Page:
The BBC micro:bit is an amazing tool but what is the most effective way to introduce it to students? By initially focusing on the hardware could we support the students to be more creative in the long term?
Integrating STEAM and robotics in the classroom can be expensive. Thankfully there are many low-cost options such as the BBC micro:bit which, with a little resourcefulness and tinkering can be a great tool to get started with. If you are
Scratch 3.0 is available to try in beta version and it has some awesome new features. I’ll show you a couple of them in this video. If you’ve never used Scratch before or are an old pro you’ll be delighted by how much computational thinking can be developed in this user friendly system to design games, animations and stories.
This review is about Makeblocks new addition to their robotics lineup, the ‘Codey Rocky’, which the team at Makeblock have been kind enough to give me an advance trial of.
Have you been engaging your students with STEM or STEAM projects and experiences but wondering how you can better focus the learning? Here are two simple ways you can maximise the learning outcomes for your students and they both begin at the planning phase.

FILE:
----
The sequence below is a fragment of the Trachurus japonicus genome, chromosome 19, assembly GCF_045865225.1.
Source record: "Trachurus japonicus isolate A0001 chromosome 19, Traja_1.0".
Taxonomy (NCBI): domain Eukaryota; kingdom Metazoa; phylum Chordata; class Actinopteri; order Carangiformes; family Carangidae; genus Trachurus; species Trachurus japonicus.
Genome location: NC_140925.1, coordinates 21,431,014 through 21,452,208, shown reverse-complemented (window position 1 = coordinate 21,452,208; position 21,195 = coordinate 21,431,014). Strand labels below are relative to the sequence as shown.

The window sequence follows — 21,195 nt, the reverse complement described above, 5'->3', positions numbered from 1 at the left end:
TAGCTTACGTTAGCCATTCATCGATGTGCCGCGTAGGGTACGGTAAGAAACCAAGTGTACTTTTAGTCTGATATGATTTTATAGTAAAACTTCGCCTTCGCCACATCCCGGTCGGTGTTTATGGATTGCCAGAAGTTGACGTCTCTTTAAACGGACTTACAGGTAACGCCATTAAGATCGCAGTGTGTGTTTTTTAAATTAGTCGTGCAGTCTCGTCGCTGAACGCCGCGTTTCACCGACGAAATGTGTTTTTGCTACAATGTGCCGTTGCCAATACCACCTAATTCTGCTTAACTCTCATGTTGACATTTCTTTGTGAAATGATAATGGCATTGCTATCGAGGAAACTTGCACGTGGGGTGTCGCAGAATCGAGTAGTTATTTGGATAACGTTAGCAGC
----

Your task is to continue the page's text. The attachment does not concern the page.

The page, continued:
The STEAM learning approach can look incredibly different from school to school. Here are some different approaches that we see in schools, and some positives and negatives about each approach.
Which low cost STEAM tools should we buy for our school in 2018?” I’ve got some thoughts about that, plus two tools I highly recommend.
For most teachers and educational leaders, the STEAM acronym conjures images of robots, computers and scientific equipment. There’s no doubt that these tools can often be found in a classroom engaged in STEAM learning. But it can be far too easy to be blinded by the ‘whats’ and ‘hows’, without considering your vision or ‘why.’ Here are 3 reasons why you should consider YOUR ‘why’ of STEAM before you think about anything else.
Don’t want to ready the whole article? Here’s a quick summary:
Your ‘why’ will drive your ‘whats’ and ‘how’s.’
Your purpose indicates your values and beliefs and this is what people are drawn to.
Your vision helps people see through the pain of change.